Security

Facebook disables Java after hack

Add Facebook to the list of those recommending that you no longer use Java.

Facebook announced that it was hacked in a blog post today after some of its employees visited an infected mobile developer website in January. The company says it has found no evidence that the breach affected user data.

“They gained limited visibility into our systems,” Fred Wolens, a spokesperson for Facebook, told VentureBeat in an interview, “We’ve accelerated our program to disable Java in our environment.”

The company explained in the blog post that the laptops that were infected were “fully patched” and ran the most up-to-date antivirus software prior to the infection. It is currently working with law enforcement to dig into the hack’s details. The malware came through another issue with Java, the programming language that Oracle recently patched to fix a number of other issues. The Department of Homeland Security even recommended that people uninstall Java since hackers were finding new holes often.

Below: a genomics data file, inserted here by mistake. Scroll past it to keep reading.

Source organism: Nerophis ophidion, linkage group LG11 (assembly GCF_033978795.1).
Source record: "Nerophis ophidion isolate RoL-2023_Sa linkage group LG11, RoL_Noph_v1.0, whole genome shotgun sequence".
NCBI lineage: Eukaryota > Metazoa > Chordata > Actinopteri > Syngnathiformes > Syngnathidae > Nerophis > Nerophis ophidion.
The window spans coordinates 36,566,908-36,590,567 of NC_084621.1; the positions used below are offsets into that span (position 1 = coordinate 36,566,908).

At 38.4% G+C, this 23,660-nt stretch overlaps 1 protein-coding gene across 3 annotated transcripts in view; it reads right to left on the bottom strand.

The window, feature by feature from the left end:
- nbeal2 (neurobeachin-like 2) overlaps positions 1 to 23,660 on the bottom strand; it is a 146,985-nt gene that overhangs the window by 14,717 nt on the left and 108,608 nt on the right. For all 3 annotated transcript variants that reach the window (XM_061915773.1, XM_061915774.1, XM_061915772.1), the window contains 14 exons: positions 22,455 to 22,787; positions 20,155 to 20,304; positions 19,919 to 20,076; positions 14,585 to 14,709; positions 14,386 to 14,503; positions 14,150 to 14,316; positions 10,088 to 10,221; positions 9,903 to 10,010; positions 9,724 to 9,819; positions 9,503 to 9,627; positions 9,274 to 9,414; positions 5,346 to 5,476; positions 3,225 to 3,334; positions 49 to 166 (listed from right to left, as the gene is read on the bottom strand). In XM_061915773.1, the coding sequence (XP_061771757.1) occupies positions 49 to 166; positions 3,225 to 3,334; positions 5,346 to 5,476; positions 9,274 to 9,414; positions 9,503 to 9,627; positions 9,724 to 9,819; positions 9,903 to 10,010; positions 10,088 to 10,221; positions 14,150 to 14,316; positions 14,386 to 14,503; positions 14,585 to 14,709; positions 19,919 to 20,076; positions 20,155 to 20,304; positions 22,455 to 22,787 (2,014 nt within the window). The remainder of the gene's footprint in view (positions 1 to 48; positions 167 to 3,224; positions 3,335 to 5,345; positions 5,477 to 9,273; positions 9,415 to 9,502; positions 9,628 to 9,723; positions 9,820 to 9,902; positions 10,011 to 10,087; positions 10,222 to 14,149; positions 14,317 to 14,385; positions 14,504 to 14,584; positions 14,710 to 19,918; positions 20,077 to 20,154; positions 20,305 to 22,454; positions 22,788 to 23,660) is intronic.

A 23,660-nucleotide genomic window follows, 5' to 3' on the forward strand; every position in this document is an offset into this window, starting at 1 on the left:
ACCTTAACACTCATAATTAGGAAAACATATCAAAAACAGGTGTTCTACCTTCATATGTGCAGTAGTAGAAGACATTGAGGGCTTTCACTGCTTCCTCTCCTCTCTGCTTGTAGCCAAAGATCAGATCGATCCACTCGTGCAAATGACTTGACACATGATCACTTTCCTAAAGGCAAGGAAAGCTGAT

“After analyzing the compromised website where the attack originated, we found it was using a ‘zero-day,’ previously unseen exploit to bypass the Java sandbox (built-in protections) to install the malware,” said Facebook in the blog post. “We immediately reported the exploit to Oracle, and they confirmed our findings and provided a patch on February 1, 2013, that addresses this vulnerability.”

Facebook has not specified who the attackers are, and it very well may not know. The company does, however, say that it was “not alone in this attack” and that it wanted to tell the world about this hack quickly so that others can start their own remediation.

hat tip AllThingsD; Thumbs down image via Shutterstock

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